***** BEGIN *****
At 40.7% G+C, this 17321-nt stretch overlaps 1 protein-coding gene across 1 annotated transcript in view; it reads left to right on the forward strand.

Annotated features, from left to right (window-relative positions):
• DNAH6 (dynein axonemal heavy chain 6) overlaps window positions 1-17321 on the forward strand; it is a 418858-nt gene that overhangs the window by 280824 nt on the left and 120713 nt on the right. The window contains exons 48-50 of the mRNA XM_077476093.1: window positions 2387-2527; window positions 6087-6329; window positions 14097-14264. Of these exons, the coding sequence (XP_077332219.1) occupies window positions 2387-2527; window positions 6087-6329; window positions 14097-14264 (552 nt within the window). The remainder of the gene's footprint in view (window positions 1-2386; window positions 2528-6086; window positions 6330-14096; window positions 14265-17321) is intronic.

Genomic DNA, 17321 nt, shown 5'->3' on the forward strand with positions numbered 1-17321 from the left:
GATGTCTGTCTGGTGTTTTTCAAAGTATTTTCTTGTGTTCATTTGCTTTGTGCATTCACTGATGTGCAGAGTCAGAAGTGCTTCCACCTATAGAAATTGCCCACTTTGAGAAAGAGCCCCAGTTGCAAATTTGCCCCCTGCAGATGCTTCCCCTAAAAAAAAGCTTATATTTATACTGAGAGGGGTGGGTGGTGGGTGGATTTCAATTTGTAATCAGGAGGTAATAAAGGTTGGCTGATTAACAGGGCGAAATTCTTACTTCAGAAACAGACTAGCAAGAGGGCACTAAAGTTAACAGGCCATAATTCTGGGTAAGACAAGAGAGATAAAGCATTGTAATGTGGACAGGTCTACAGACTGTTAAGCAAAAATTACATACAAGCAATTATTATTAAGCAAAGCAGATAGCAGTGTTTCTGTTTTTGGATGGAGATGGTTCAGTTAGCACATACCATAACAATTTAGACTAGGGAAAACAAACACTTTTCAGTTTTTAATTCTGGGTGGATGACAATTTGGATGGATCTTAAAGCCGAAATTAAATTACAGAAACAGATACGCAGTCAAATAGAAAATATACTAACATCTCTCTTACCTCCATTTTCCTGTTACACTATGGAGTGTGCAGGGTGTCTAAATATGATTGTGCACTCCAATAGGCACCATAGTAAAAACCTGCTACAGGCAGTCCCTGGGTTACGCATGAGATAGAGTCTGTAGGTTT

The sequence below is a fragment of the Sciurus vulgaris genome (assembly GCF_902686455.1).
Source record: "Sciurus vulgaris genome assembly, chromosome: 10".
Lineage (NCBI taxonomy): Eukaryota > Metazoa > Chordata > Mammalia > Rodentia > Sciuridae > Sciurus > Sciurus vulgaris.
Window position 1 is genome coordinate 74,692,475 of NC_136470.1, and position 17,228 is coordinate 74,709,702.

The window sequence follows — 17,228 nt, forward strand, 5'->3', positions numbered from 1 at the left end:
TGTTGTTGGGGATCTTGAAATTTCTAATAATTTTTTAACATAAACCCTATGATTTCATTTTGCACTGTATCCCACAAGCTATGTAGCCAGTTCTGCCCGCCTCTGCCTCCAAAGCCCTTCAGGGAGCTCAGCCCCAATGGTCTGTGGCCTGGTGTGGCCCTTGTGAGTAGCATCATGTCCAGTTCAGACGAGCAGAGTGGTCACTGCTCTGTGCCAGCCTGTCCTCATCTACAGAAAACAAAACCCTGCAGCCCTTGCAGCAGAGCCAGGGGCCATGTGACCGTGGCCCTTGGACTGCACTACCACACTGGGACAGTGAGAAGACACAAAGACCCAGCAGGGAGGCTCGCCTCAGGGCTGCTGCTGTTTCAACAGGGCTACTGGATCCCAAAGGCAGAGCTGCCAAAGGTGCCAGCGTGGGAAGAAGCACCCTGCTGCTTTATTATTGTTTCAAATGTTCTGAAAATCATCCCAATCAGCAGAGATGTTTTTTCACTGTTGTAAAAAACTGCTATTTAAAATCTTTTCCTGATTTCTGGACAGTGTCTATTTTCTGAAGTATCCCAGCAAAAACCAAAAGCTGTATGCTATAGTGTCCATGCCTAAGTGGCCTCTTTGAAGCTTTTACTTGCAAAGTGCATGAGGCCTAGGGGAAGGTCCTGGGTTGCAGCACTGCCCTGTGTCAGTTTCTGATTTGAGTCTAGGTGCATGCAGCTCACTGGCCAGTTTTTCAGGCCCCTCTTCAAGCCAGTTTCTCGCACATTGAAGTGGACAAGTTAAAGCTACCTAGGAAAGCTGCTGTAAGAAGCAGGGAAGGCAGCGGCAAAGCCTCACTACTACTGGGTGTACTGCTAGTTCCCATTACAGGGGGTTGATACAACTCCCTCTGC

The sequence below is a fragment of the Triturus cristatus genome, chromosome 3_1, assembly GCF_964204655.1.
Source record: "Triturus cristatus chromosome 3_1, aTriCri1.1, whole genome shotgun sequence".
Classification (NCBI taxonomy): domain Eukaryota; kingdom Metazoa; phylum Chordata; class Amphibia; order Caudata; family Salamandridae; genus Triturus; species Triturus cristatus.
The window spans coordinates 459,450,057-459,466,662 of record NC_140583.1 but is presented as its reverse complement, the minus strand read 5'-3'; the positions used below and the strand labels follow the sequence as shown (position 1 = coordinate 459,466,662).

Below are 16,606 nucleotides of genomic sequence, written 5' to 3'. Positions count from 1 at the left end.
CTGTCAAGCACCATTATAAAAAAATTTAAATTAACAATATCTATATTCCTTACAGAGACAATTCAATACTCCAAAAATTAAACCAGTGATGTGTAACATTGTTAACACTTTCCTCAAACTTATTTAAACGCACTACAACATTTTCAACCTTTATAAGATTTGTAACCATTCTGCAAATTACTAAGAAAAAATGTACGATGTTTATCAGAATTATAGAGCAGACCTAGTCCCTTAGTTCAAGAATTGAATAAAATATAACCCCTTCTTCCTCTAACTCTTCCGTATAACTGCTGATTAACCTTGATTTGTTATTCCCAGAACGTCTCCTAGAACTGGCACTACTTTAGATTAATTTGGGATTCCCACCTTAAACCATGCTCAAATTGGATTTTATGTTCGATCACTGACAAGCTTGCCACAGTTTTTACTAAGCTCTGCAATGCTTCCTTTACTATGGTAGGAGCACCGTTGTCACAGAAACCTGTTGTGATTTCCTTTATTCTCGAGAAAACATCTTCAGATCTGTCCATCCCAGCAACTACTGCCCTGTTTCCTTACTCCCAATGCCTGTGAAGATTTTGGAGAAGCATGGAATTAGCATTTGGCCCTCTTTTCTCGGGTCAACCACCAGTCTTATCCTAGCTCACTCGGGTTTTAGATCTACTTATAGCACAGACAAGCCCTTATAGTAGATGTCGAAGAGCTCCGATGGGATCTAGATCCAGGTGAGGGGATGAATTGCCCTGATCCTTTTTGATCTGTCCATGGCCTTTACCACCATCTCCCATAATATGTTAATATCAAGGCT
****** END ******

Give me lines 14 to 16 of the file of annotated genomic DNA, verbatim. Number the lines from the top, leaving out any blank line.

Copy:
Classification (NCBI taxonomy): domain Eukaryota; kingdom Metazoa; phylum Chordata; class Amphibia; order Caudata; family Salamandridae; genus Triturus; species Triturus cristatus.
The window spans coordinates 459,450,057-459,466,662 of record NC_140583.1 but is presented as its reverse complement, the minus strand read 5'-3'; the positions used below and the strand labels follow the sequence as shown (position 1 = coordinate 459,466,662).

Below are 16,606 nucleotides of genomic sequence, written 5' to 3'. Positions count from 1 at the left end.